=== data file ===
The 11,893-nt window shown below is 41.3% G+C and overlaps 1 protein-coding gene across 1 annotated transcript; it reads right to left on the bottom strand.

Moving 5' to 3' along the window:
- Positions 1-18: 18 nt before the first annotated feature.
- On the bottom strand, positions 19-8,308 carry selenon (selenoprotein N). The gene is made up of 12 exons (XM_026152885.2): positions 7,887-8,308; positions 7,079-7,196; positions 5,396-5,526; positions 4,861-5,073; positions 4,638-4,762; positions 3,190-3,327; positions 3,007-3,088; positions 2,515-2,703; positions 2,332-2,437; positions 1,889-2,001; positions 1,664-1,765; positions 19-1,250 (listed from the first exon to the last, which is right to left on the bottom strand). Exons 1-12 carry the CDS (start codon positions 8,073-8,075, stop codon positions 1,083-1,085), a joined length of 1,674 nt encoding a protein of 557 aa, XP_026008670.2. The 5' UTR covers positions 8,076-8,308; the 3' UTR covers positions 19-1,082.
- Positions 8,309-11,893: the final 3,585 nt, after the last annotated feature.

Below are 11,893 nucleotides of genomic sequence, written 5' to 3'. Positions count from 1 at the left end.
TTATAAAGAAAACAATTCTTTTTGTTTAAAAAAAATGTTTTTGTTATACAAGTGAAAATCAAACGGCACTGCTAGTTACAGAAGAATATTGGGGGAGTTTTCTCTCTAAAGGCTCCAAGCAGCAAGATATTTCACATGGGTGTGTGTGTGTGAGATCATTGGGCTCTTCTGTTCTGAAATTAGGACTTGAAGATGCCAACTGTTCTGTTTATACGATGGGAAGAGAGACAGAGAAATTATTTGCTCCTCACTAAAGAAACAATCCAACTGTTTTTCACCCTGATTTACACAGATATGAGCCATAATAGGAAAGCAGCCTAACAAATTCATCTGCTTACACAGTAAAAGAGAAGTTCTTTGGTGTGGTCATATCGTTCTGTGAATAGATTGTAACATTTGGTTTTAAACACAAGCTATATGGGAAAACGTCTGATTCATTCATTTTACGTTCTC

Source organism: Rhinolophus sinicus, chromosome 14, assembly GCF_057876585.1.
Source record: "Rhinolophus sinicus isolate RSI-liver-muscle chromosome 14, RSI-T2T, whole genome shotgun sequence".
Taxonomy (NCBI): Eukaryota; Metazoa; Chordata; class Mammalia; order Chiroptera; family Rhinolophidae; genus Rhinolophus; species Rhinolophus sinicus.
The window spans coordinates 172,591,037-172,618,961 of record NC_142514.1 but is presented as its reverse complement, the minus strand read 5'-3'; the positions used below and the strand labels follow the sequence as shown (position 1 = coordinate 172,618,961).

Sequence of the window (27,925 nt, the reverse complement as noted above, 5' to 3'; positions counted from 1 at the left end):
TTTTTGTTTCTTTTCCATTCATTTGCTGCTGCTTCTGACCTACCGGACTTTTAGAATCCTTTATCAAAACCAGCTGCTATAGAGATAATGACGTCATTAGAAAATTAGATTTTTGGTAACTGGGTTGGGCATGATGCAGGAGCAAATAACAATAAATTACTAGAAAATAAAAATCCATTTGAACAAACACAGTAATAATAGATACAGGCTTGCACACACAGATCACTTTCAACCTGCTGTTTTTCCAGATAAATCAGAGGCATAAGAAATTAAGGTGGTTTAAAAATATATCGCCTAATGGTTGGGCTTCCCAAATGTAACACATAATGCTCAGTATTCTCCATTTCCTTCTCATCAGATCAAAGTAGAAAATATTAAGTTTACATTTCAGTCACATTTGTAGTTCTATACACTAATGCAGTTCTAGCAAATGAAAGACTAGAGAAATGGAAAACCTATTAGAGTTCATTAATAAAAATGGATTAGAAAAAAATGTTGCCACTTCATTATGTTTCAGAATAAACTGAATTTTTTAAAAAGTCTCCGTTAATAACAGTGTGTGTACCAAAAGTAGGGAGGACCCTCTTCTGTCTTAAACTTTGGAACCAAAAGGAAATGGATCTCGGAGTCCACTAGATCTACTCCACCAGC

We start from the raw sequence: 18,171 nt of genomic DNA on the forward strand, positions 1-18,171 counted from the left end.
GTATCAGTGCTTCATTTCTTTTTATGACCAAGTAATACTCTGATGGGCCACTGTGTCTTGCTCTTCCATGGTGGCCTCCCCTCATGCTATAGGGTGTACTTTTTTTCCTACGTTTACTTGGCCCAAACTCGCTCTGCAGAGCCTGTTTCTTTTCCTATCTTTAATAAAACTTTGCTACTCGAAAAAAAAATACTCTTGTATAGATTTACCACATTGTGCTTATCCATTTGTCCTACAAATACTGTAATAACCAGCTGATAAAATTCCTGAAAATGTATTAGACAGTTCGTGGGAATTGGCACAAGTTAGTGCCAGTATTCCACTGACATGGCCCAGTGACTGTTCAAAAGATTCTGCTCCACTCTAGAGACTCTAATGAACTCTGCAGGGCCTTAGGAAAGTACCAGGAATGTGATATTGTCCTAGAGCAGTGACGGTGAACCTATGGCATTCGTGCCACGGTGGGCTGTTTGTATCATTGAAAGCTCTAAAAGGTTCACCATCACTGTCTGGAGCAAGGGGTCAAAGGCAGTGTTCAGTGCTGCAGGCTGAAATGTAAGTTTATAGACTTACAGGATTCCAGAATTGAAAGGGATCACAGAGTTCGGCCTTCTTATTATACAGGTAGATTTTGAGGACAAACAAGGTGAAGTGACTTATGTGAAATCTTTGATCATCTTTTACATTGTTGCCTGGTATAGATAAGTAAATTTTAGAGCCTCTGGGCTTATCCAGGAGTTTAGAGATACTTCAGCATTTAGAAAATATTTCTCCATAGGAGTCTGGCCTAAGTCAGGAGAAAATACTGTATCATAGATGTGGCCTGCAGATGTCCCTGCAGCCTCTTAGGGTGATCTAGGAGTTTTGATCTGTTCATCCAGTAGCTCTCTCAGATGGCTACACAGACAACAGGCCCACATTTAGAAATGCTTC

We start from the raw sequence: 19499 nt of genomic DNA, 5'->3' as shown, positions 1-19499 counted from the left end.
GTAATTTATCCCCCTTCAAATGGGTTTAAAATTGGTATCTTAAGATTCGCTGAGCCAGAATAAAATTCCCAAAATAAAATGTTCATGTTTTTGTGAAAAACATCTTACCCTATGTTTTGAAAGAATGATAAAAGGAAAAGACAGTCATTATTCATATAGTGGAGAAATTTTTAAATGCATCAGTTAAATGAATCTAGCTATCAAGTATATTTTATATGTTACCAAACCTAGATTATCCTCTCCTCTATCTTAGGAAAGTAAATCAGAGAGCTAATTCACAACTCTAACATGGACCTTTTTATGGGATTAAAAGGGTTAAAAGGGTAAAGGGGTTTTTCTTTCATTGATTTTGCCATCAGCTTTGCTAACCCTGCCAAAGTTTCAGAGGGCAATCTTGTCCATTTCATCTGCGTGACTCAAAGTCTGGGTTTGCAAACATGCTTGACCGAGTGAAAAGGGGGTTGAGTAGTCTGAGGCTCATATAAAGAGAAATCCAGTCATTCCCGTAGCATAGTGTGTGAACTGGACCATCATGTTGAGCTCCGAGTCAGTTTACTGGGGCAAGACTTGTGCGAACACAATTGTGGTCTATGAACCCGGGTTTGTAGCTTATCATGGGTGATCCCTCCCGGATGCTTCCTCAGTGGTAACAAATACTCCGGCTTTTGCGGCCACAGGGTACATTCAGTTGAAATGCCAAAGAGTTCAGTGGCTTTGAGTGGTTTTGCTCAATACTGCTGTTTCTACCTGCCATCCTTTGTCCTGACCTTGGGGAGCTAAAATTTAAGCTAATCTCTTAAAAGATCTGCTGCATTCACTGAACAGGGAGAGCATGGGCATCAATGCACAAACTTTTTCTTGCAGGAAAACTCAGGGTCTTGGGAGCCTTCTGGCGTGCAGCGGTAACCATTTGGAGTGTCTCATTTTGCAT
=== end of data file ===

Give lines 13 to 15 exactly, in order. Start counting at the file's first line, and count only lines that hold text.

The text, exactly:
TTTTTGTTTCTTTTCCATTCATTTGCTGCTGCTTCTGACCTACCGGACTTTTAGAATCCTTTATCAAAACCAGCTGCTATAGAGATAATGACGTCATTAGAAAATTAGATTTTTGGTAACTGGGTTGGGCATGATGCAGGAGCAAATAACAATAAATTACTAGAAAATAAAAATCCATTTGAACAAACACAGTAATAATAGATACAGGCTTGCACACACAGATCACTTTCAACCTGCTGTTTTTCCAGATAAATCAGAGGCATAAGAAATTAAGGTGGTTTAAAAATATATCGCCTAATGGTTGGGCTTCCCAAATGTAACACATAATGCTCAGTATTCTCCATTTCCTTCTCATCAGATCAAAGTAGAAAATATTAAGTTTACATTTCAGTCACATTTGTAGTTCTATACACTAATGCAGTTCTAGCAAATGAAAGACTAGAGAAATGGAAAACCTATTAGAGTTCATTAATAAAAATGGATTAGAAAAAAATGTTGCCACTTCATTATGTTTCAGAATAAACTGAATTTTTTAAAAAGTCTCCGTTAATAACAGTGTGTGTACCAAAAGTAGGGAGGACCCTCTTCTGTCTTAAACTTTGGAACCAAAAGGAAATGGATCTCGGAGTCCACTAGATCTACTCCACCAGC

We start from the raw sequence: 18,171 nt of genomic DNA on the forward strand, positions 1-18,171 counted from the left end.
GTATCAGTGCTTCATTTCTTTTTATGACCAAGTAATACTCTGATGGGCCACTGTGTCTTGCTCTTCCATGGTGGCCTCCCCTCATGCTATAGGGTGTACTTTTTTTCCTACGTTTACTTGGCCCAAACTCGCTCTGCAGAGCCTGTTTCTTTTCCTATCTTTAATAAAACTTTGCTACTCGAAAAAAAAATACTCTTGTATAGATTTACCACATTGTGCTTATCCATTTGTCCTACAAATACTGTAATAACCAGCTGATAAAATTCCTGAAAATGTATTAGACAGTTCGTGGGAATTGGCACAAGTTAGTGCCAGTATTCCACTGACATGGCCCAGTGACTGTTCAAAAGATTCTGCTCCACTCTAGAGACTCTAATGAACTCTGCAGGGCCTTAGGAAAGTACCAGGAATGTGATATTGTCCTAGAGCAGTGACGGTGAACCTATGGCATTCGTGCCACGGTGGGCTGTTTGTATCATTGAAAGCTCTAAAAGGTTCACCATCACTGTCTGGAGCAAGGGGTCAAAGGCAGTGTTCAGTGCTGCAGGCTGAAATGTAAGTTTATAGACTTACAGGATTCCAGAATTGAAAGGGATCACAGAGTTCGGCCTTCTTATTATACAGGTAGATTTTGAGGACAAACAAGGTGAAGTGACTTATGTGAAATCTTTGATCATCTTTTACATTGTTGCCTGGTATAGATAAGTAAATTTTAGAGCCTCTGGGCTTATCCAGGAGTTTAGAGATACTTCAGCATTTAGAAAATATTTCTCCATAGGAGTCTGGCCTAAGTCAGGAGAAAATACTGTATCATAGATGTGGCCTGCAGATGTCCCTGCAGCCTCTTAGGGTGATCTAGGAGTTTTGATCTGTTCATCCAGTAGCTCTCTCAGATGGCTACACAGACAACAGGCCCACATTTAGAAATGCTTC